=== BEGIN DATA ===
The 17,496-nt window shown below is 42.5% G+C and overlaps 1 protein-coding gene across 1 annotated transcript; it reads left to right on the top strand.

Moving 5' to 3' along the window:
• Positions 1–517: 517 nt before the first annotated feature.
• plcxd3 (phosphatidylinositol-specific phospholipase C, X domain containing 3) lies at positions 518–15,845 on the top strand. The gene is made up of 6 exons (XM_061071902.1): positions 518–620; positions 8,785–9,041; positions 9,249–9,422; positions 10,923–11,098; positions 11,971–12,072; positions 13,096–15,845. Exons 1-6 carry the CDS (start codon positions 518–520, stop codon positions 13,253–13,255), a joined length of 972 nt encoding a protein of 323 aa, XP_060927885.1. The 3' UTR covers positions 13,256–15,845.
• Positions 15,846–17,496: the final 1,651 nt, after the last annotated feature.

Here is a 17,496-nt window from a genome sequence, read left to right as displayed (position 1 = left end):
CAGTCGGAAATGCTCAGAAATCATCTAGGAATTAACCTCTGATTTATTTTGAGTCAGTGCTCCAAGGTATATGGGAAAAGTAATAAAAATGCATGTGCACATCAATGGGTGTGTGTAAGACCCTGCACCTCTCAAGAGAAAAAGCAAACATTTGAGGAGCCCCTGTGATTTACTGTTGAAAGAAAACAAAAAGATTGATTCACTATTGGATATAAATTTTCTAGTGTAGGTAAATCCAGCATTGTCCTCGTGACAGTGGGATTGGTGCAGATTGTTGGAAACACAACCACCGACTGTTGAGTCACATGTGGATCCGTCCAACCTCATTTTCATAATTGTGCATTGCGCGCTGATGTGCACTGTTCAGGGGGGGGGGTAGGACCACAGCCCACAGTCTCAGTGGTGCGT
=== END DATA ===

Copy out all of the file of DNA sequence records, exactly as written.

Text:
The 17,496-nt window shown below is 42.5% G+C and overlaps 1 protein-coding gene across 1 annotated transcript; it reads left to right on the top strand.

Moving 5' to 3' along the window:
• Positions 1–517: 517 nt before the first annotated feature.
• plcxd3 (phosphatidylinositol-specific phospholipase C, X domain containing 3) lies at positions 518–15,845 on the top strand. The gene is made up of 6 exons (XM_061071902.1): positions 518–620; positions 8,785–9,041; positions 9,249–9,422; positions 10,923–11,098; positions 11,971–12,072; positions 13,096–15,845. Exons 1-6 carry the CDS (start codon positions 518–520, stop codon positions 13,253–13,255), a joined length of 972 nt encoding a protein of 323 aa, XP_060927885.1. The 3' UTR covers positions 13,256–15,845.
• Positions 15,846–17,496: the final 1,651 nt, after the last annotated feature.

Here is a 17,496-nt window from a genome sequence, read left to right as displayed (position 1 = left end):
CAGTCGGAAATGCTCAGAAATCATCTAGGAATTAACCTCTGATTTATTTTGAGTCAGTGCTCCAAGGTATATGGGAAAAGTAATAAAAATGCATGTGCACATCAATGGGTGTGTGTAAGACCCTGCACCTCTCAAGAGAAAAAGCAAACATTTGAGGAGCCCCTGTGATTTACTGTTGAAAGAAAACAAAAAGATTGATTCACTATTGGATATAAATTTTCTAGTGTAGGTAAATCCAGCATTGTCCTCGTGACAGTGGGATTGGTGCAGATTGTTGGAAACACAACCACCGACTGTTGAGTCACATGTGGATCCGTCCAACCTCATTTTCATAATTGTGCATTGCGCGCTGATGTGCACTGTTCAGGGGGGGGGGTAGGACCACAGCCCACAGTCTCAGTGGTGCGT